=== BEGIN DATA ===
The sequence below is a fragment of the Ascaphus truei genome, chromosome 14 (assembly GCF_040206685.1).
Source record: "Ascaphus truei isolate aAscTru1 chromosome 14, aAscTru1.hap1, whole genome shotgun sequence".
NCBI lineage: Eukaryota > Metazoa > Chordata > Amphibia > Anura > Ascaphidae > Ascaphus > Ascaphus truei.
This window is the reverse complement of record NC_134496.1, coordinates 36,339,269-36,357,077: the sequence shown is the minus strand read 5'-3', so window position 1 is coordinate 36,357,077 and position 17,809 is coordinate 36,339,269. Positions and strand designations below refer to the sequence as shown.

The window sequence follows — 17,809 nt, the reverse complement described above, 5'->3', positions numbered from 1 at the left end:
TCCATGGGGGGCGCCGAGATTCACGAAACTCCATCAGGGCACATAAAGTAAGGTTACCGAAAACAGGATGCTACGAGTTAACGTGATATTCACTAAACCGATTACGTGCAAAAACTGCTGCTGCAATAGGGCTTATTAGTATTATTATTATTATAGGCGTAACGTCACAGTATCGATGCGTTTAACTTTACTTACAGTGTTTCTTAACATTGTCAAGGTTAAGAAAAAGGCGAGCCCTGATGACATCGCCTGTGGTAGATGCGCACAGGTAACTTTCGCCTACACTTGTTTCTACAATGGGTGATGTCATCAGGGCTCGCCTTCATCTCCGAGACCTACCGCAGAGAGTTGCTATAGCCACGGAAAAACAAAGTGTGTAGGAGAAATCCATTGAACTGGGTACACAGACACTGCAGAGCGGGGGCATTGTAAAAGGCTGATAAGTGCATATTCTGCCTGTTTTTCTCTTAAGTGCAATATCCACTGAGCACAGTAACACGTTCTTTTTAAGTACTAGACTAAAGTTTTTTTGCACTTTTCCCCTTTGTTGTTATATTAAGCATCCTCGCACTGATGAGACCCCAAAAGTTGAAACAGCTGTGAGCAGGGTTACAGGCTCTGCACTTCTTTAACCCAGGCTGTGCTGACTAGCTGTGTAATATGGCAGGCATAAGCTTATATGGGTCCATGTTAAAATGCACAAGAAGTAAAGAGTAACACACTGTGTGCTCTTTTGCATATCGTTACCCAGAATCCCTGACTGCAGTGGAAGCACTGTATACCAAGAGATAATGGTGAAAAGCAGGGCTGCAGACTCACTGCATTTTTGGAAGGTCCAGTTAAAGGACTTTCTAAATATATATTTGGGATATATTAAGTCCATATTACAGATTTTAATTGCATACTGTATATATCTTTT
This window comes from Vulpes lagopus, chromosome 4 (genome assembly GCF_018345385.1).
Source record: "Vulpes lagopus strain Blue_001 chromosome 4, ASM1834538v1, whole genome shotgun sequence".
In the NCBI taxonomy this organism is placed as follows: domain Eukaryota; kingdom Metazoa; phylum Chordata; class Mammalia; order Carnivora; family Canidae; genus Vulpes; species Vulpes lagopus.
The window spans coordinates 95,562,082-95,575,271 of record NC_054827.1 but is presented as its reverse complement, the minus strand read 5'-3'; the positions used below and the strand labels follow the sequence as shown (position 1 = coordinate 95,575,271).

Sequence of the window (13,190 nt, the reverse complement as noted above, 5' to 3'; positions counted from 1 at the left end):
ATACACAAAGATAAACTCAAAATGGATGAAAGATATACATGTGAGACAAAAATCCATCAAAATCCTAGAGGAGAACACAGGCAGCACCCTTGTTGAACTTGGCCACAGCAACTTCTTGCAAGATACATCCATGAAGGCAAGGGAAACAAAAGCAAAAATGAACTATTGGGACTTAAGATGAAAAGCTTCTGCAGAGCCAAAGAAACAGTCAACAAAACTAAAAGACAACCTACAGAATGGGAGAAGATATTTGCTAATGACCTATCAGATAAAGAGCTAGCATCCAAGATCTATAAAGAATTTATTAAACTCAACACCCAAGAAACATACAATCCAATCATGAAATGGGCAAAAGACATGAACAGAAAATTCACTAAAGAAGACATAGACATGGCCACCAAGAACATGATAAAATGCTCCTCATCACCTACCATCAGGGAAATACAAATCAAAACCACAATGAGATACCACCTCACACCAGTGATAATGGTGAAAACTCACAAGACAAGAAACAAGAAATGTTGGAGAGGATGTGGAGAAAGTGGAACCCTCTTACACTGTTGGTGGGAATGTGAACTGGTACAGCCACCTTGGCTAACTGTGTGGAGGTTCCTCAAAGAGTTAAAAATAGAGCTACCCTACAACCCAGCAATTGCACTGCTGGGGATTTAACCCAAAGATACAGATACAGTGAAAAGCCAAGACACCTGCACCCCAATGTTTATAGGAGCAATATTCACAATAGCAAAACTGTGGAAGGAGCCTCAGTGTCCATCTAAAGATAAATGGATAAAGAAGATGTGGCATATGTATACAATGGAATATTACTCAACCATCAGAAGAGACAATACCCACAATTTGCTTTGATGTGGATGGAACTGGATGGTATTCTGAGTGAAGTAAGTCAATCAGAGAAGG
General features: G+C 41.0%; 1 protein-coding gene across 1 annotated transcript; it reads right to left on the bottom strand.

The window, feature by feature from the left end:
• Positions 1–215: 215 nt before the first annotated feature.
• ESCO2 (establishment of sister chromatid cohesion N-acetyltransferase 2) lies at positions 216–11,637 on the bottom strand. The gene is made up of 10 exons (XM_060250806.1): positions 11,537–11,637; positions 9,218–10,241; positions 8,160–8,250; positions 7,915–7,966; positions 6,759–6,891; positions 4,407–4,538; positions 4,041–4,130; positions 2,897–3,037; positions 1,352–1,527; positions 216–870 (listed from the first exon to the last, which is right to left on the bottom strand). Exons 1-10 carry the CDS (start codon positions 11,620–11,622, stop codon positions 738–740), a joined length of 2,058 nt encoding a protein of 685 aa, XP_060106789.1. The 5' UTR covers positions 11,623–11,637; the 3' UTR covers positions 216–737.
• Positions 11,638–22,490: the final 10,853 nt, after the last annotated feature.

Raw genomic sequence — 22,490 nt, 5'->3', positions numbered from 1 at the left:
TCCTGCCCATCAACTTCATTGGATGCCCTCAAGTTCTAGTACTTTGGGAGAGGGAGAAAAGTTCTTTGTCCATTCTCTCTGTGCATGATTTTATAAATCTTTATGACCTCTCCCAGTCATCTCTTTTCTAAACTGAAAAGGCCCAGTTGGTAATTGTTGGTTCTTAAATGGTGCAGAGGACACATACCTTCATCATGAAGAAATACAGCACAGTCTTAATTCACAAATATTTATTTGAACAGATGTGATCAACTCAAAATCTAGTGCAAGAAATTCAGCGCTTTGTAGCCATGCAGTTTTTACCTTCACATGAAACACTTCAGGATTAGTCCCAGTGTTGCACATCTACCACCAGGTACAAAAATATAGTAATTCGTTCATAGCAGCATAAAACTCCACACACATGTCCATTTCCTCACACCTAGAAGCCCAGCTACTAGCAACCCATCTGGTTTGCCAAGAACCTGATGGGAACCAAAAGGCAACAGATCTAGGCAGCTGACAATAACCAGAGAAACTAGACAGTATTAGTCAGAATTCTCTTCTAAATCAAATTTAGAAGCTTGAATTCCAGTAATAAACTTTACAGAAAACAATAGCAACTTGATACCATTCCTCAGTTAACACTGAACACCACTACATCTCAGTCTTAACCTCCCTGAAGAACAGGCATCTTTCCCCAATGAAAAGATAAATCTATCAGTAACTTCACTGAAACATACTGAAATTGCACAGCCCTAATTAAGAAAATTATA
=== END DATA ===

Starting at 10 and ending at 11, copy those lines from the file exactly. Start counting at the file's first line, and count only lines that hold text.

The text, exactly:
The window spans coordinates 95,562,082-95,575,271 of record NC_054827.1 but is presented as its reverse complement, the minus strand read 5'-3'; the positions used below and the strand labels follow the sequence as shown (position 1 = coordinate 95,575,271).

Sequence of the window (13,190 nt, the reverse complement as noted above, 5' to 3'; positions counted from 1 at the left end):